Here’s a markup pattern that makes more sense for the people actually dealing with the HTML:

<div class="thingy">
    <ul>
        <li></li>
        <li></li>
    </ul>
    <img src="" alt="" />
</div>

Much clearer. But now the CSS looks like this:

.thingy {}
.thingy ul {}
.thingy li {}
.thingy img {}

Actually it’s probably going to look more complicated than that: more nesting, more element selectors, more “defensive” rules trying to anticipate the kind of markup that might be used in a particular pattern.

It feels really strange for Anna and myself to work with these kind of patterns. All of our experience screams “Don’t do that! Why would you that?” …but in this case, it’s the right thing to do for the people building the actual website.

So please don’t interpret this as me saying “Hey, everyone, this is how you should write your CSS.” I’m not saying this is better or worse than adding lots of classes to your HTML. If anything, this illustrates that there is no one right way to do this.

It’s worth remembering why we’re aiming for maintainability in what we write. It’s not for any technical reason. It’s for people. If those people find it better to deal with simplified CSS with more complex HTML, than the complexity should be in the HTML. But if the priority for those people is to have simple HTML, then more complex CSS may be an acceptable price to pay.

In other words, it depends.

Sunday, August 10th, 2014

Responding

Last week I had responsive-themed tour of London.

On Tuesday I went up to Chelsea to spend the day workshopping with some people at Education First. It all went rather splendidly, I’m happy to report.

It was an interesting place. First of all, there’s the office building itself. Once owned by News International, it has a nice balance between open-plan and grouped areas. Then there’s the people. Just 20% of them are native English speakers. It was really nice to be in such a diverse group.

The workshop attendees represented a good mix of skills too: UX, front-end development, and visual design were at the forefront, but project management and content writing were also represented. That made the exercises we did together very rewarding.

I was particularly happy that the workshop wasn’t just attended by developers or designers, seeing as one of the messages I was hammering home all day was that responsive web design affects everyone at every stage of a project:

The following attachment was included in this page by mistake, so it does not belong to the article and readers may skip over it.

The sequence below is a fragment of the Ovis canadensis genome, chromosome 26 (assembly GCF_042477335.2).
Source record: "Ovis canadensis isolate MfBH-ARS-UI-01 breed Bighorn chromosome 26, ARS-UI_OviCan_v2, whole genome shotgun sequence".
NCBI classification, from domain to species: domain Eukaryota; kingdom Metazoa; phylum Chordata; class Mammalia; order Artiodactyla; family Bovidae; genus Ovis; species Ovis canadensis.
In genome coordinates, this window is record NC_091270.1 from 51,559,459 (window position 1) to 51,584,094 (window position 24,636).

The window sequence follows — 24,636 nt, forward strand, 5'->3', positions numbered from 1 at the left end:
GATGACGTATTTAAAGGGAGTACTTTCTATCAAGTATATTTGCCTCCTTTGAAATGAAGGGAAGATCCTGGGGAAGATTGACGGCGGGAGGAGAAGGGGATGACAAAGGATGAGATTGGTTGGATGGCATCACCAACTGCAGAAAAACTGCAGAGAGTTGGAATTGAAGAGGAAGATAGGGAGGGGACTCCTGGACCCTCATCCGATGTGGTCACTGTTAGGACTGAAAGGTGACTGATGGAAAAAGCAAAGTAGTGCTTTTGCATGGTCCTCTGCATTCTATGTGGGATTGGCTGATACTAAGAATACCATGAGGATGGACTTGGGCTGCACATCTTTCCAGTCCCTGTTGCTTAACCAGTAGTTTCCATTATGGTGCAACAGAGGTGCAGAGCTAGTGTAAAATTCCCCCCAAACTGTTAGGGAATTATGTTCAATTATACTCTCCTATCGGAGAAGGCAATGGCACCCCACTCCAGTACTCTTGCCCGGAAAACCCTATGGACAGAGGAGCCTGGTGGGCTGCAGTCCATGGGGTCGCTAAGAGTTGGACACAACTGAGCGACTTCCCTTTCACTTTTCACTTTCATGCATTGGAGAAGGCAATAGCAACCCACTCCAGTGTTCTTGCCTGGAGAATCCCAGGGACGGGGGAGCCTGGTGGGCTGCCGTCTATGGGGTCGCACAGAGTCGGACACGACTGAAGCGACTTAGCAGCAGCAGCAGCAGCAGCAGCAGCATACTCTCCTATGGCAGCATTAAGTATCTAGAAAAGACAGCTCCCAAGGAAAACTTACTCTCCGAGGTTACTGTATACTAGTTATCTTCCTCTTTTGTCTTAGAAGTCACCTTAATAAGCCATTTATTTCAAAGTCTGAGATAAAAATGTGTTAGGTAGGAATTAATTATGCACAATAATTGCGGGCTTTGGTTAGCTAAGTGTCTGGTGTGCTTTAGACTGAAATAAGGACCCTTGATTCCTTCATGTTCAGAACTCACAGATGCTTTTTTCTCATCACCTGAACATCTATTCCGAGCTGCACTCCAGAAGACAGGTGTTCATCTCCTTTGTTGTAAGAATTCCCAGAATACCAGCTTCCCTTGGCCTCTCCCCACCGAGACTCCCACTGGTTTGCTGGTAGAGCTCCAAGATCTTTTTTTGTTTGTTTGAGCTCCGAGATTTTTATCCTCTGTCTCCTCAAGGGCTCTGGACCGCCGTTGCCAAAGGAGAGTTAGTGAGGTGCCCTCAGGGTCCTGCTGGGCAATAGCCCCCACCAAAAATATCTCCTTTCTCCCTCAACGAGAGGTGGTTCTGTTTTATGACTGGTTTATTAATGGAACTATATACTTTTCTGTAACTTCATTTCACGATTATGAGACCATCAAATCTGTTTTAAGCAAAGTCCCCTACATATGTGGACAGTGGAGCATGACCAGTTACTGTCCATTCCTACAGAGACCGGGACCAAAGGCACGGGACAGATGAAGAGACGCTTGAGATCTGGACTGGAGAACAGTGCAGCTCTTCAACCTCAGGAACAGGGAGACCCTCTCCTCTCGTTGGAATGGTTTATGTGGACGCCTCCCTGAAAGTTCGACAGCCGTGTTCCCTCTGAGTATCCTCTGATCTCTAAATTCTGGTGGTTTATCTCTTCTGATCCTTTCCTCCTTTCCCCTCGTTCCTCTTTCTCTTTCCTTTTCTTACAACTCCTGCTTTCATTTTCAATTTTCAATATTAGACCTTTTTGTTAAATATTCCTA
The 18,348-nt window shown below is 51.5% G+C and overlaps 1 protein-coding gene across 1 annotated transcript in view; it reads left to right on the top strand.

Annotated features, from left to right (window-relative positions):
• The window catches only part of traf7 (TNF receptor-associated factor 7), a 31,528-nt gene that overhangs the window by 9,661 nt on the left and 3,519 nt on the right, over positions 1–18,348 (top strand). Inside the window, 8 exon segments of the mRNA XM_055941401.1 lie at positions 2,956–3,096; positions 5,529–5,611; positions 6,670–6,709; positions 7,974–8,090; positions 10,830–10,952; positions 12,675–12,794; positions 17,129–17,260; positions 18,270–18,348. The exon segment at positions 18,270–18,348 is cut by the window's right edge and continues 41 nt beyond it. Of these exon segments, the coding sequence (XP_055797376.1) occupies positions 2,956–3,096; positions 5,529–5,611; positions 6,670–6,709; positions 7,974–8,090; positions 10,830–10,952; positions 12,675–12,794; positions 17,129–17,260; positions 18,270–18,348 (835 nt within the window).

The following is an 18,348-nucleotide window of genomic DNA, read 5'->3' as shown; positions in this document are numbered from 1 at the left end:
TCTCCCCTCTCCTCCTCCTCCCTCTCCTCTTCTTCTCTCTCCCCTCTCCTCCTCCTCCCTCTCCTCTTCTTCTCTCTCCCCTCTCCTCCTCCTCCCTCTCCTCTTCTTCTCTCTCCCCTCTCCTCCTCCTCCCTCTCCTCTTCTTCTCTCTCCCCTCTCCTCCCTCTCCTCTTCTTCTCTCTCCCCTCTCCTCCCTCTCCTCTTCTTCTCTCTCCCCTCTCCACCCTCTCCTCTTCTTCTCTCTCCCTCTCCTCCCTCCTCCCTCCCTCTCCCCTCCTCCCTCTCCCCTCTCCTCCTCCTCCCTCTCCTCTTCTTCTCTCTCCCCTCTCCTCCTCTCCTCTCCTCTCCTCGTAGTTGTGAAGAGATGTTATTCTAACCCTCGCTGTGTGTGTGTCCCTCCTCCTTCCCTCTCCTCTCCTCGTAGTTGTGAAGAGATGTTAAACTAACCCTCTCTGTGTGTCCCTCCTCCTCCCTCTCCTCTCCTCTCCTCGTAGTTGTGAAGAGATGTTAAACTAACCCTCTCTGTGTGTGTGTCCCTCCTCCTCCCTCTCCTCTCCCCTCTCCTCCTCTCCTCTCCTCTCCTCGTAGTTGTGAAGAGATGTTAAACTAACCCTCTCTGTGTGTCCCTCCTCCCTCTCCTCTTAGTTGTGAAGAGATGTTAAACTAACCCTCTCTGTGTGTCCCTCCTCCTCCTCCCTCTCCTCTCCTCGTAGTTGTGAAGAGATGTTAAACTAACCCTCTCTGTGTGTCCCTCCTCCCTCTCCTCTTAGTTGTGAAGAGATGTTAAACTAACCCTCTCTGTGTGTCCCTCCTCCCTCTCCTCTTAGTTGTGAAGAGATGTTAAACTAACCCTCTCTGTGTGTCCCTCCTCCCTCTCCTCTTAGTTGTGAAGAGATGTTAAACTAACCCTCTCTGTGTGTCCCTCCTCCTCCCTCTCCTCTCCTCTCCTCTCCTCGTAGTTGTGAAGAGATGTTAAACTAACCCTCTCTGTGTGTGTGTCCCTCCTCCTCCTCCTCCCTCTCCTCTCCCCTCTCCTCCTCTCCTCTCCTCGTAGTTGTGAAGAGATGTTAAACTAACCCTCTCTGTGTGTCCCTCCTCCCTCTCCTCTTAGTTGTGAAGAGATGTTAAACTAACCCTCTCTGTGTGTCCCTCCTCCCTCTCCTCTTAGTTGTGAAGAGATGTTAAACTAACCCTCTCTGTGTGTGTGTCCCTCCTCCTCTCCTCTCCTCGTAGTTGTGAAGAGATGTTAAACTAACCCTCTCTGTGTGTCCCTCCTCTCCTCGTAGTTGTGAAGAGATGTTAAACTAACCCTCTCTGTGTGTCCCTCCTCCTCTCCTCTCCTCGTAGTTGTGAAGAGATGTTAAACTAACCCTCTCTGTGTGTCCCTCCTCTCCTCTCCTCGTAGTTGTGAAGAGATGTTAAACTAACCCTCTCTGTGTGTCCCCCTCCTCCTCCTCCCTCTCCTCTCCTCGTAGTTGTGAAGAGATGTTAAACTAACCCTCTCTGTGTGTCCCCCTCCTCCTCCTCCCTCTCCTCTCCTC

Y’see, it’s my experience that the biggest challenges of responsive design (which, let’s face it, now means web design) are not technology problems. Sure, we’ve got some wicked problems when dealing with non-flexible media like bitmap images, which fight against the flexible nature of the web, but thanks to the work of some very smart and talented people, even those kinds of issues are manageable.

No, the biggest challenges, in my experience, are to do with people. Specifically, the way that people work together.

On Thursday evening, I reiterated that point at The Digital Pond event in Islington …leading at least one person in the audience to declare that they were having an existential crisis (not my intention, honest).

I also had the pleasure of hearing Sally give her take on responsive design. She was terrific at Responsive Day Out 2 and she was, of course, terrific here again. If you get the chance to see her speak, take it.

There should be videos from Digital Pond available at some point, so you’ll be able to catch up with our talks then.

Monday, August 4th, 2014

dConstruct 2014 schedule

I’ve published the schedule for this year’s dConstruct. Curating an event like this doesn’t stop when the speakers have been finalised. Figuring out the flow of the day is another aspect that I really wanted to get right. It’s like making a mixtape.

Anyway, here’s what I’ve got planned …but maybe I’ll add the “subject to change” caveat just in case I change my mind:

Registration
Warren Ellis
Jen Lowe
Break
Clare Reddington
Aaron Straup Cope
Lunch
Brian Suda
Mandy Brown
Leila Johnston
Break
Tom Scott
Cory Doctorow
After-party

Regardless of what order the talks end up in, I’m really excited about seeing every single one of them.

Warren’s talk is simply called “A Cunning Plan”:

Inventing the next twenty years, strategic foresight, fictional futurism and English rural magic: Warren Ellis attempts to convince you that they are all pretty much the same thing, and why it was very important that some people used to stalk around village hedgerows at night wearing iron goggles.

Jen’s is “Enigmas, not Explanations: a Speculative Nonfiction”:

A wander through indescribable projects, magical realisms, and the fantastical present. A speculation on resonances within the network and the good that can come from making questions without answers.

Clare will talk about “Memes for Cities”:

A giant water slide. A talking lamppost. A zombie chase game. These recent city interventions were enabled by networks of people, technology and infrastructure, making the world more playful and creating change. In this Playable City talk, Clare will take on the functional image of a future city, sharing how to design playful experiences that change our relationships with the places we live and work.

Aaron’s talk is intriguely titled “Still Life with Emotional Contagion”.

I love where Brian is going with “Humans Are Only a Self-driving Car’s Way of Making Another Self-driving Car”:

Over 10,000 years ago we lived in balance with the network. Since then we’ve tried to control, rule and bend it to our whims. In all that time, we’ve never asked ourselves if we’re building something that controls us?